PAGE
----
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Prescription Management

E-prescribing shown to improve outcomes, save billions

Study quantifi es relationship between e-prescribing and medication adherence, with potential savings of $140 billion over the next 10 years.


urescripts recently announced study fi ndings from de-identifi ed data that link e-prescribing to a signifi - cant increase in fi rst-fi ll medication adherence. Poor adherence to medication therapy is a large and costly

problem in the U.S. The World Health Organization estimates that as many as 50 percent of patients do not adhere fully to their medication treatment[1], leading to 125,000 premature deaths and billions in preventable healthcare costs[2]. The Surescripts analysis suggests that the increase in fi rst-fi ll medication adherence combined with other e-prescribing benefi ts could, over the next 10 years, lead to between $140 billion and $240 billion in healthcare savings and improved health outcomes. Earlier this year, Surescripts collaborated with pharmacies and pharmacy benefi t managers on a study to quantify the benefi ts of e-prescribing. Reviewers analyzed de-identifi ed data sets representing over 40 million prescription records – comparing electronic prescriptions with paper, phoned and faxed prescriptions – to measure the impact on fi rst-fi ll medication adherence.*

The data showed a consistent 10 percent increase in pa-

tient fi rst-fi ll medication adherence (i.e., new prescriptions that were picked up by the patient) among physicians who adopted e-prescribing technology when compared with physi- cians who did not use e-prescribing. Physicians who adopted e-prescribing used the technology to route up to 40 percent of their prescriptions electronically during the time of the study, and Surescripts estimates that fi rst-fi ll medication adherence rates will continue to improve as e-prescribing adoption and usage increase.

“The Surescripts analysis is an important contribution to a growing body of literature on e-prescribing and on medica- tion adherence,” says William H. Shrank, M.D., MSHS, of Harvard Medical School and medication adherence expert and researcher. “In a huge study, they have shown a clear link between e-prescribing and fi rst-fi ll medication adherence. This speaks to the potential of technology to improve the effi cacy of drug therapy, which ideally should promote better health outcomes and reduce costs.”

22 April 2012

Study examines e-prescribing and medication adherence

E-prescribing impact on fi rst-fi ll adherence rates out of 100 written prescriptions

De-identifi ed data from 2008 – 2010; multiple data sources E-prescribing physician

Prescriptions written per month** Prescriptions that make it to the pharmacy

Prescriptions picked up by patients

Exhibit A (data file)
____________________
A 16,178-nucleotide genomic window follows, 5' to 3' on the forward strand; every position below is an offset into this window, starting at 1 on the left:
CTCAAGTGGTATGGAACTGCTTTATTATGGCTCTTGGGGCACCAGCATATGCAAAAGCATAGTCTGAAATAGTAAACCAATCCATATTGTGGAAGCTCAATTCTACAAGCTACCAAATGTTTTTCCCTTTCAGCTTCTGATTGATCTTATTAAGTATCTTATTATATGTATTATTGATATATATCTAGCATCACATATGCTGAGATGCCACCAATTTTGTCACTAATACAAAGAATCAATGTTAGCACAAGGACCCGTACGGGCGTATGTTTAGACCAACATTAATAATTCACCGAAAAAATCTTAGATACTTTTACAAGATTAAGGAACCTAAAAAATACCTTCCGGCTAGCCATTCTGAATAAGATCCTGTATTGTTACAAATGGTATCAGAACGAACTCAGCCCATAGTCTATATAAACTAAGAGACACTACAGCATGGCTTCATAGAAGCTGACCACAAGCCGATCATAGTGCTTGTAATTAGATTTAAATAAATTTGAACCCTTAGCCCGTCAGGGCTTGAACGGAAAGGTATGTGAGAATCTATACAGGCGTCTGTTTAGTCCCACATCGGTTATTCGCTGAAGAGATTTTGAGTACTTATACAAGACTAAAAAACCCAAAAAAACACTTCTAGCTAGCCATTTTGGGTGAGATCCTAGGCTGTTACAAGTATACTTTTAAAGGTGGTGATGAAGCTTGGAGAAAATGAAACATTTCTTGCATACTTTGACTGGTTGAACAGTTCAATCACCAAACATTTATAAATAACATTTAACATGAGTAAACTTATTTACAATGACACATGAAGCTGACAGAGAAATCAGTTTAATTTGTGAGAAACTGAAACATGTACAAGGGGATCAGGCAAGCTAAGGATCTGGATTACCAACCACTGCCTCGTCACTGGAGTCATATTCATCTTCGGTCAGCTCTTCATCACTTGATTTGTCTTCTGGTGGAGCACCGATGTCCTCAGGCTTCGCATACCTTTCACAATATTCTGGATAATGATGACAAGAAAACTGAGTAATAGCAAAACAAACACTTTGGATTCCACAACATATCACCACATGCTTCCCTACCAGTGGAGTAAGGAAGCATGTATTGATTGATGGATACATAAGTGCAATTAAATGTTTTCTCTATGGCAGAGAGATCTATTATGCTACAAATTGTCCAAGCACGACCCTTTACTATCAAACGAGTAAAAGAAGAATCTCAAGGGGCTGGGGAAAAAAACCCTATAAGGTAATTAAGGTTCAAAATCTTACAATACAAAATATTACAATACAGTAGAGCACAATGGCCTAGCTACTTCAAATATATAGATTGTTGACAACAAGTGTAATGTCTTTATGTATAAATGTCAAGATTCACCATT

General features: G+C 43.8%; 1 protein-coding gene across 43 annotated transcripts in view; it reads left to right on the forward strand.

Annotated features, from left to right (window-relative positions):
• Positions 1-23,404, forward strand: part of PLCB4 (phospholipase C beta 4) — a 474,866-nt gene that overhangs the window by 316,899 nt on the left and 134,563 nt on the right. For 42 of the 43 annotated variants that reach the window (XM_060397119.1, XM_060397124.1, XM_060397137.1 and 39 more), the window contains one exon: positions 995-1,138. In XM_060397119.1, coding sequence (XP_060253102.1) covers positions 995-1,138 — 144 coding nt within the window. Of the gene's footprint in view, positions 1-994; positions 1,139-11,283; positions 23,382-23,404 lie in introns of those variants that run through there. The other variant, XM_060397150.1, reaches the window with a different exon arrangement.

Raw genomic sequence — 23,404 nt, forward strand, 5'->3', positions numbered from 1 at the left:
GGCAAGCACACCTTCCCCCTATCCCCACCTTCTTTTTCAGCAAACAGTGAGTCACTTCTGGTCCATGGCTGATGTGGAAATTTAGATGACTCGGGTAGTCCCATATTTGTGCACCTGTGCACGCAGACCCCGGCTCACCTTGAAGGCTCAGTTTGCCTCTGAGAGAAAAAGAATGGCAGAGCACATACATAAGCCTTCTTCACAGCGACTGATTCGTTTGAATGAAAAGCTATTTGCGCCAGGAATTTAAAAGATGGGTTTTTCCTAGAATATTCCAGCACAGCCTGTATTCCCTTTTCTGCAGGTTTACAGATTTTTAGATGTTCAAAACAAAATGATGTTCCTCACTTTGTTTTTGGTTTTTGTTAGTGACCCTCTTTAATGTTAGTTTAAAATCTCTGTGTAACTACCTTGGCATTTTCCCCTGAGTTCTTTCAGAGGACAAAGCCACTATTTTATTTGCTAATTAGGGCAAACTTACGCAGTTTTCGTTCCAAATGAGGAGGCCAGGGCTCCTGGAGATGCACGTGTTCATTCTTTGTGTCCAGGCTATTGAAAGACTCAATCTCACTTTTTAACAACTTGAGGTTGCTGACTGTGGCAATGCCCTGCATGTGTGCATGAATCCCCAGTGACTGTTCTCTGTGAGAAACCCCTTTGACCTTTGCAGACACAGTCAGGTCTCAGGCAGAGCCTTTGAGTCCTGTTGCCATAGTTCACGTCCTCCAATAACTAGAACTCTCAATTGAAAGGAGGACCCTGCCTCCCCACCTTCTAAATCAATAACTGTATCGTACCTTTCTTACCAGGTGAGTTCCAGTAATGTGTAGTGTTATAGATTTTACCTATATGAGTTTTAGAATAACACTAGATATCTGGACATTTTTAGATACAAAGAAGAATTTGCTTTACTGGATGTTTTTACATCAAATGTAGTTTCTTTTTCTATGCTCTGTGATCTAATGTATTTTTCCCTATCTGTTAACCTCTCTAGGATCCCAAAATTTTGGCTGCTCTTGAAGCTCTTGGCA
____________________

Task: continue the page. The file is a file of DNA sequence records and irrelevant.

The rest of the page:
Pre-adoption Post-adoption Dif ference 0.0%

100.0 73.2


100.0 81.8

+11.7% 76.5 +10.0%

*Data presented in this table offer a simplifi ed view of prescription adherence rates for a typical e-prescribing physician 12 months prior to and 12 months post-adoption of e-prescribing technology. E-prescribing utilization rates among e-prescribing physicians during the post- adoption ranged from 30% – 40%; at 100% utilization rate, Surescripts expects 100% of prescriptions to make it to the pharmacy. Actual study was conducted with multiple retail chain pharmacies and pharmacy benefi t managers, and compared longitudinal and post vs. pre results against a control group of non-e-prescribing physicians; the data presented in this table accurately refl ect the study fi ndings and have been simplifi ed for communication purposes.

**Prescriptions written per month refl ect Surescripts’ estimates based on calculations from study data and previous studies.

The Surescripts study suggests two key factors contribute to the increase in fi rst-fi ll adherence. First, prior studies have found as high as 28 percent of paper prescriptions never make it to the pharmacy[3], a well-known but diffi cult-to-address problem known as “prescription leakage.” In contrast, when a physician elects to send a prescription electronically to the patient’s choice of pharmacy, the prescription is immediately sent to the pharmacy. Second, the study validates previous fi ndings that patient copay is highly associated with prescrip- tion abandonment rates[4], or the percent of prescriptions not picked up at the pharmacy. Surescripts’ analysis con- fi rms that the higher the copay, the more likely it is that the prescription will be abandoned by the patient. The “sticker shock” that occurs when a patient arrives at the pharmacy to pick up their prescription has been a chronic problem facing pharmacies and physicians, but it can be addressed through the e-prescribing process.

“E-prescribing provides physicians with the patient’s in- surance and medication history information during a patient visit, which can lead to a more clinically appropriate prescrip- tion with a lower out-of-pocket cost for the patient,” says Ken Majkowski, PharmD, and vice president of strategy and innovation at Surescripts. “When the doctor e-prescribes,


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